The study (Protocol HZC115805, NCT01627327) was approved by an institutional review board or independent ethics committee at each site and conducted in accordance with good clinical practice guidelines and the Declaration of Helsinki. All subjects provided written informed consent. The study was conducted between April and December 2012 at 56 centers in six countries (Canada, Czech Republic, Germany, Poland, Romania, and the USA).
Men and women aged ≥40 years with a clinical diagnosis of COPD were recruited. All subjects were current or former smokers (≥10 pack years) and had a postbronchodilator FEV1 ≥30% to ≤70% of predicted normal (NHANES III) and an FEV1/forced vital capacity (FVC) ratio ≤70% at screening. Subjects also had a history of CVD/a CVD event or, in addition to being a current/former smoker, had at least one current CV risk factor (hypertension, hypercholesterolemia, or treated diabetes). Female subjects were either postmenopausal or using effective contraception.
Subjects were excluded if they had asthma or respiratory disorders other than COPD; recent (≤12 months) lung resection; clinically significant abnormal chest X-ray, laboratory, Holter, or electrocardiogram (ECG) finding at screening; recent (≤12 weeks) hospitalization for COPD; recent (≤6 weeks) acute worsening of COPD requiring treatment with corticosteroids or antibiotics or lower respiratory tract infection requiring antibiotics; noncompliance, COPD exacerbation, or lower respiratory tract infection during the run-in period; cancer not in complete remission for ≥5 years; long-term or nocturnal oxygen therapy (>12 h/day); or other diseases or contraindications that would put the subject at risk.
Study design and treatment
This study was a 12-week, randomized (1:1), blinded, stratified, double-dummy, parallel-group, active comparator study. After providing written informed consent and prior to screening, subjects discontinued COPD medications (including maintenance medications; excluded medications included systemic/oral/parenteral corticosteroids [within 6 weeks prior to screening and thereafter], ICS or ICS/LABA combinations [within 4 weeks prior to screening and thereafter], anticholinergics [long acting, 1 week prior to screening and thereafter; short acting, 4 hours prior to screening and thereafter], oral phosphodiesterase type 4 inhibitors [PDE-4] inhibitors [1 week prior to screening and thereafter], and LABAs [within 48 hours prior to screening and thereafter]); exceptions were study-supplied rescue medication (albuterol) and mucolytics at a constant dosage. After the screening visit, eligible subjects entered a 2-week single-blind placebo run-in period to obtain baseline rescue medication use and COPD symptom (scores recorded on diary cards) and to evaluate subjects’ compliance and disease stability. At the end of the run-in period, eligible subjects were randomly assigned to once-daily morning treatment with either FF/VI 100/25 mcg (BREO™ [RELVAR™, REVINTY™], GlaxoSmithKline plc [GSK], London, UK) delivered via the ELLIPTA™ inhaler (GSK, London, UK) or TIO 18 mcg (Spiriva®, Boehringer Ingelheim, Ingelheim, Germany) delivered from blister capsules by the HandiHaler® (Spiriva, Boehringer Ingelheim). When used, the novel ELLIPTA dry powder inhaler simultaneously delivers one breath-actuated dose of both FF 100 mcg and VI 25 mcg from their individual blister strips.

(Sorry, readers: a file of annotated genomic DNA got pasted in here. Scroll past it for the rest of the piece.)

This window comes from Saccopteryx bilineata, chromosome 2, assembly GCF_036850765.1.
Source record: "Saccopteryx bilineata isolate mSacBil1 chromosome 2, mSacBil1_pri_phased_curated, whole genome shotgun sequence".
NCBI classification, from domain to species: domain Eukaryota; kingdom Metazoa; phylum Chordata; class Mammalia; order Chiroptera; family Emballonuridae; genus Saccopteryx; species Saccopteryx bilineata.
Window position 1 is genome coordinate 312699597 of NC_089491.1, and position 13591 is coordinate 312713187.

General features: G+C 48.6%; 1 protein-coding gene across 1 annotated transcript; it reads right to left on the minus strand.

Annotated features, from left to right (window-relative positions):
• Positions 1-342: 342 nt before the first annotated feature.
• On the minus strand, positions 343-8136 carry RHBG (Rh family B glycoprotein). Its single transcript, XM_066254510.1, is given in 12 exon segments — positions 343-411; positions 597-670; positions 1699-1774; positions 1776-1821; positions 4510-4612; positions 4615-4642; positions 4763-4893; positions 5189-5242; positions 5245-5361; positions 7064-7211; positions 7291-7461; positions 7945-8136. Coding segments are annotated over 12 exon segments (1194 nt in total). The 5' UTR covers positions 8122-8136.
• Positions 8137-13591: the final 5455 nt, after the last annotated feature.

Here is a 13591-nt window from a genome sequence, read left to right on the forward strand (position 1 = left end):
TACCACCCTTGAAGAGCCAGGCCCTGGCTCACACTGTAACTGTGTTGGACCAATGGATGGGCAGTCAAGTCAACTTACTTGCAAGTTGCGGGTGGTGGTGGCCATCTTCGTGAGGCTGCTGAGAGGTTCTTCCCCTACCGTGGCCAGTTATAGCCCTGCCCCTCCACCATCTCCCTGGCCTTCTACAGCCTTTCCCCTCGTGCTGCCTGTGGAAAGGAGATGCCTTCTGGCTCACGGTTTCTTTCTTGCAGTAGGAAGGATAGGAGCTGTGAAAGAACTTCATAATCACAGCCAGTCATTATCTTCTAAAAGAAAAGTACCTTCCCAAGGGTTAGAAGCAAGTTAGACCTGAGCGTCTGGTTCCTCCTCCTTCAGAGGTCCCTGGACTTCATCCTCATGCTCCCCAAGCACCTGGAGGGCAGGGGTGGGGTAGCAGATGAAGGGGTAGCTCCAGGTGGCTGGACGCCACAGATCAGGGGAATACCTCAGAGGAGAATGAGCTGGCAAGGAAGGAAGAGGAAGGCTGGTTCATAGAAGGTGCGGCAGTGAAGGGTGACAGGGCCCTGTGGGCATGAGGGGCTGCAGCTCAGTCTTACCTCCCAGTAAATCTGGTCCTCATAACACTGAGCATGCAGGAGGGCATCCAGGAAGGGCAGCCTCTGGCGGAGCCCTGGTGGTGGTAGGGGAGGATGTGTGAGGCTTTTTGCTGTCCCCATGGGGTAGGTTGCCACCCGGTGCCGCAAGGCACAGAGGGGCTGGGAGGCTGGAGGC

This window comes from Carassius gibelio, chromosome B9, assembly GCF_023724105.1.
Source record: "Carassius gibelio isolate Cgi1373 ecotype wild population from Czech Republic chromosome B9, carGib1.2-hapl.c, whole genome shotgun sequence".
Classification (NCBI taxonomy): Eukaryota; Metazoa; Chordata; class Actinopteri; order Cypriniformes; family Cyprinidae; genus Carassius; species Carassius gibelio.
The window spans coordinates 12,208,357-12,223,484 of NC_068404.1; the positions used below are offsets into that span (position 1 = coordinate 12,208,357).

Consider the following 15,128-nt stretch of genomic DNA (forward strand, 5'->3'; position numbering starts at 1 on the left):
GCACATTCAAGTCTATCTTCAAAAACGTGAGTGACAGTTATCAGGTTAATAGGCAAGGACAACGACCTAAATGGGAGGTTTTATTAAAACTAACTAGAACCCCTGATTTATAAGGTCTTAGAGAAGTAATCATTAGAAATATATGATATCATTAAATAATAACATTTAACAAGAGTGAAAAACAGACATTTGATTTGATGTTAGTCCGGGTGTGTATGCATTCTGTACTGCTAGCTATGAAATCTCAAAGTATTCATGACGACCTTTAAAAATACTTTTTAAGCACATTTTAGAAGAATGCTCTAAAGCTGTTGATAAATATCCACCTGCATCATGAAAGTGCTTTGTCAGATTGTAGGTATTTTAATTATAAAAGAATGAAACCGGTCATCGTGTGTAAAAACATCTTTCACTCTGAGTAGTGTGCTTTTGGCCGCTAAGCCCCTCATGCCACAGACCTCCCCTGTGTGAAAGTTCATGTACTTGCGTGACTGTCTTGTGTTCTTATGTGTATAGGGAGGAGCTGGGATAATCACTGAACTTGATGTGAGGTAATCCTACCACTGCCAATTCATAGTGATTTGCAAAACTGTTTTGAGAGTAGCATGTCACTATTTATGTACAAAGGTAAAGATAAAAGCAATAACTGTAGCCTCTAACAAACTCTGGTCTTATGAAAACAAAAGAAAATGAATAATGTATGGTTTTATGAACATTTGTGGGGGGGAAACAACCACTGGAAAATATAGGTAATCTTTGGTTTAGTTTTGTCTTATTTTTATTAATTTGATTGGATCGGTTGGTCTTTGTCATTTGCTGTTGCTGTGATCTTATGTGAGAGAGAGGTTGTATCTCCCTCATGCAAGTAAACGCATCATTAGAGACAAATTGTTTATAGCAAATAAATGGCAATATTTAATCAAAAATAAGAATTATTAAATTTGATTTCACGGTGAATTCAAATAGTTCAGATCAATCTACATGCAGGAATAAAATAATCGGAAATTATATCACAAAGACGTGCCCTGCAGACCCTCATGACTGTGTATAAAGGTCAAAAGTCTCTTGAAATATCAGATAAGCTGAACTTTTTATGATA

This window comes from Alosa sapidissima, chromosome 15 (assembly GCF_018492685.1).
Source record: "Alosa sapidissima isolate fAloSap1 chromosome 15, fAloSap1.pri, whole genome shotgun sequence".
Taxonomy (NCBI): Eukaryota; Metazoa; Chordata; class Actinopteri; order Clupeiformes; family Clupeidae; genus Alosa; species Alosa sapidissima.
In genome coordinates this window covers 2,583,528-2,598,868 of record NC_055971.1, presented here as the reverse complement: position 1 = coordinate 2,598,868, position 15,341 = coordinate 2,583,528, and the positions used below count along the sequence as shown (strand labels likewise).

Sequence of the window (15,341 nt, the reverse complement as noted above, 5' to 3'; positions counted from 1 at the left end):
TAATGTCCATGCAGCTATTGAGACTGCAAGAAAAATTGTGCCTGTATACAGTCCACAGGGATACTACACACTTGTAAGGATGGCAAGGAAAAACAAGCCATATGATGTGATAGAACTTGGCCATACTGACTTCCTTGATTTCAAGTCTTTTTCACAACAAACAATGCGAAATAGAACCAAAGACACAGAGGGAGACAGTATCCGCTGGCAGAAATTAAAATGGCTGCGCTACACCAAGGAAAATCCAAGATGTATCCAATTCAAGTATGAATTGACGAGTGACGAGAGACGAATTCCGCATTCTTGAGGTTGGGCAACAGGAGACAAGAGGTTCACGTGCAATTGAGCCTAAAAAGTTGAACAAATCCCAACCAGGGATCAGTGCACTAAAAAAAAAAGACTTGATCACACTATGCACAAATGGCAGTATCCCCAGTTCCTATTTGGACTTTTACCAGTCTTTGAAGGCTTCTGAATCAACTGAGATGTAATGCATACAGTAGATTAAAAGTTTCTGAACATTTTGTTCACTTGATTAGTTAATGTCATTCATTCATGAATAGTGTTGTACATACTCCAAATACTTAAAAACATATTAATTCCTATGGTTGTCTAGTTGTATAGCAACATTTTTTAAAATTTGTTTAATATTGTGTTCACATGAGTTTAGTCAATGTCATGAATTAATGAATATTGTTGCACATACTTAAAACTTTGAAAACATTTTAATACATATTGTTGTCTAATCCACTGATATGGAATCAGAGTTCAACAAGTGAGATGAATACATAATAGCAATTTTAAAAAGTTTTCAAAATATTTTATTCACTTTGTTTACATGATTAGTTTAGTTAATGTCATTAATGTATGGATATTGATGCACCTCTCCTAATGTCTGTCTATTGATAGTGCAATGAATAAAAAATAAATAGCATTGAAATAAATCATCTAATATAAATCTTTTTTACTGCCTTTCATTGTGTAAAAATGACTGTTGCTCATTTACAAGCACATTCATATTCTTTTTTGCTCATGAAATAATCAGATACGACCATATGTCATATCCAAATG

A central randomization schedule was generated using a validated computerized system (RandAll; GSK) and communicated with a validated computerized voice response system, the Registration and Medication Ordering System (RAMOS; GSK), when the investigative site called to randomize a subject. To provide a double-dummy design, subjects were given two inhalers, one containing active drug and the other placebo, and they and their investigators were blinded to assigned treatment. TIO and placebo capsules were closely matched in color, but TIO capsules had trade markings that were not present on the placebo capsules. Whether subjects would notice and correctly or incorrectly interpret this difference is unclear. Capsule type was consistent for each subject for the duration of the study. Both the TIO and placebo blister packages were covered with opaque overlabels that hide the information on the TIO packaging. HandiHalers were covered with labels to mask identifying marks. Staff involved with safety and efficacy assessments were not present during dosing in the clinic so that they would not identify the capsules removed from the blisters.
Every morning, subjects in the FF/VI group inhaled once from the ELLIPTA inhaler containing active drug followed by two inhalations from the HandiHaler containing placebo. Subjects in the TIO group inhaled once from the ELLIPTA inhaler containing placebo followed by two inhalations from the HandiHaler containing TIO. Compliance with the study drug was assessed at each visit by reviewing the dose counter on the ELLIPTA or counting capsules from the HandiHaler. Subjects were also provided with albuterol (metered dose inhaler [MDI] and/or nebules) to use as needed for symptomatic relief of COPD during the run-in and treatment periods, except for the 4-hour period prior to spirometry and during each study visit.